Medicine does not cure
asthma. But it is an important part of managing the
condition. Medicines for asthma treatment are used to:
- Prevent and control the
airway inflammation to minimize long-term lung
- Decrease the severity, frequency, and duration of
- Treat the attacks as they
Asthma medicines are divided into two groups: those for
prevention and long-term control of inflammation and those that provide quick
relief for asthma attacks. Most children with persistent asthma need to use
long-term medicines daily. Quick-relief medicines are used as needed and
provide rapid relief of symptoms during asthma attacks.
Most medicines for asthma are
inhaled, because a specific dose of the medicine can
be given directly to the bronchial tubes. Delivery systems include metered-dose and dry powder
nebulizers. A metered-dose inhaler is used most
Many doctors recommend that every child who uses a
metered-dose inhaler (MDI) also use a
spacer , which is attached to the MDI. A spacer may
deliver the medicine to your child's lungs better than an inhaler alone. And
for many people a spacer is easier to use than an MDI alone. Using a spacer
corticosteroids can help reduce their side effects and
the need for oral corticosteroids.
- Asthma: Using a Metered-Dose Inhaler
- Asthma in Children: Helping a Child Use a Metered-Dose Inhaler and Mask Spacer
- Asthma: Using a Dry Powder Inhaler
The most important asthma
- Inhaled corticosteroids. These are the
preferred medicines for long-term treatment of asthma. They reduce inflammation
of your child's airways and are taken every day to keep asthma under control
and to prevent sudden and severe symptoms (asthma attacks).
Inhaled corticosteroids include beclomethasone, triamcinolone, fluticasone,
budesonide, and flunisolide.
- Oral or injected corticosteroids (systemic corticosteroids) to get your child's asthma
under control before he or she starts taking daily medicine. Your child may
also need these medicines to treat asthma attacks. Oral corticosteroids include
prednisone and dexamethasone.
- Short-acting beta2-agonists (quick-relief medicines) for asthma attacks. They relax the airways, allowing your
child to breathe easier. These medicines include albuterol and
Long-term medicines sometimes used alone or with other
medicines for daily treatment include:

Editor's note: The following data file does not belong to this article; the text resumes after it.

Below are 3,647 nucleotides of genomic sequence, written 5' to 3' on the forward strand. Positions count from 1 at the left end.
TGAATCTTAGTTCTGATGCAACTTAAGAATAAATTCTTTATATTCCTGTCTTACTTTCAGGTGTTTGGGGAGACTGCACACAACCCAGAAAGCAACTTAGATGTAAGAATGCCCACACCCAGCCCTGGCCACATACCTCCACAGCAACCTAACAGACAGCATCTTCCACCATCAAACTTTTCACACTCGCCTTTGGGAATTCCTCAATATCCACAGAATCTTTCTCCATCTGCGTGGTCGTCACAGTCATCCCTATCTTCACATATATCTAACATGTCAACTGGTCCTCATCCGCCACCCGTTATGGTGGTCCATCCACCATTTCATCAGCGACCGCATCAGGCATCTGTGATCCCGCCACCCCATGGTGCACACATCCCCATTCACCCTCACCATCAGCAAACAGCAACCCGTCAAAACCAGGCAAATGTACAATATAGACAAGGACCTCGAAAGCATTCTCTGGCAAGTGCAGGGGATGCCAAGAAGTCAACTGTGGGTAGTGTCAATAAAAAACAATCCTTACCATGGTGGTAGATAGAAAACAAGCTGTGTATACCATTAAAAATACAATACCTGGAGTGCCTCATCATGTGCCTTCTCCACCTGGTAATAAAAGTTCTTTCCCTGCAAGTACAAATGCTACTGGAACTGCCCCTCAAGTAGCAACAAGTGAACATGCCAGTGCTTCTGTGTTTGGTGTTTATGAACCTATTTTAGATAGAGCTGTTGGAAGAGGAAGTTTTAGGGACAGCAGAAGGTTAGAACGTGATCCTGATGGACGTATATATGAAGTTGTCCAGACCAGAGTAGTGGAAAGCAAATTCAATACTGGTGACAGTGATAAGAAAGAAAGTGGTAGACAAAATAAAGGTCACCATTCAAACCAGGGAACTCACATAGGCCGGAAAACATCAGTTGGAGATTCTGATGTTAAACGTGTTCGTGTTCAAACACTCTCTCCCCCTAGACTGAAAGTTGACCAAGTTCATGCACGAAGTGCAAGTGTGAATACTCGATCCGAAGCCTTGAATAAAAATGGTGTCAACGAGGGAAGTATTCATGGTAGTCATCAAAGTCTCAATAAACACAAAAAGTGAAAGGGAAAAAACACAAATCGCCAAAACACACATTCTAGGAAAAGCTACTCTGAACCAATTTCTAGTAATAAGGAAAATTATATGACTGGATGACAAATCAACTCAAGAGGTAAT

Other medicines may be given in some cases.
- Anticholinergics (such as ipratropium) are usually
used for severe asthma attacks.
- Other medicine such as
omalizumab or magnesium sulfate may be used if asthma
does not improve with treatment.
Medicine treatment for asthma depends on your child's
age, his or her type of asthma, and how well the treatment is controlling
- Children up to age 4 are usually treated a
little differently than those 5 to 11 years old.
- The least amount
of medicine that controls your child's symptoms is used.
- The amount
of medicine and number of medicines are increased in steps. So if your child's
asthma is not controlled at a low dose of one controller medicine, the dose may
be increased. Or another medicine may be added.
- If your child's
asthma has been under control for several months at a certain dose of medicine,
the dose may be reduced. This can help find the least amount of medicine that
will control your child's asthma.
- Quick-relief medicine is used to
treat asthma attacks. But if your child needs to use quick-relief medicine a
lot, the amount and number of controller medicines may be changed.
Your child's doctor will work with you and your child to
help find the number and dose of medicines that work best.
Concern about medicines and growth
Some parents worry that children who use inhaled
corticosteroids may not grow as tall as other children. A very small difference in height and growth was found in children using
inhaled corticosteroids compared to children not using them.19 And one study showed a very small difference in height [about 0.5 in. (1.3 cm)] in adults who used inhaled corticosteroids as children compared to adults who did not use inhaled corticosteroids.20 But the use of inhaled corticosteroids has important health benefits for children who have asthma. If you are worried about the effects of asthma medicines on your child, talk with your doctor.
What to think about
- Controller medicines. One of the best tools for managing asthma is a daily controller medicine that has a corticosteroid ("steroid"). But some people worry about using steroid medicines because of myths they've heard about them. If you're making a decision about a steroid inhaler, it helps to know the facts.
- Quick-relief medicines. Because these medicines
quickly reduce symptoms, children sometimes overuse them instead of
adding the slower-acting, long-term medicines. But
overuse of quick-relief medicines may have harmful
effects, such as decreasing how well these
medicines work in the future.21 Overuse of quick-relief medicine is also
a sign that asthma symptoms are not being controlled. You should talk
with your doctor right away.
- Corticosteroid pills. Research shows that the most
important factor in reducing the severity and length of an asthma attack in
children is giving a corticosteroid pill early in a severe attack. These pills work best when given at the first sign of
- Inhaled medicines. Try
to avoid giving your child an inhaled medicine when he or she is crying,
because not as much medicine is delivered to the lungs.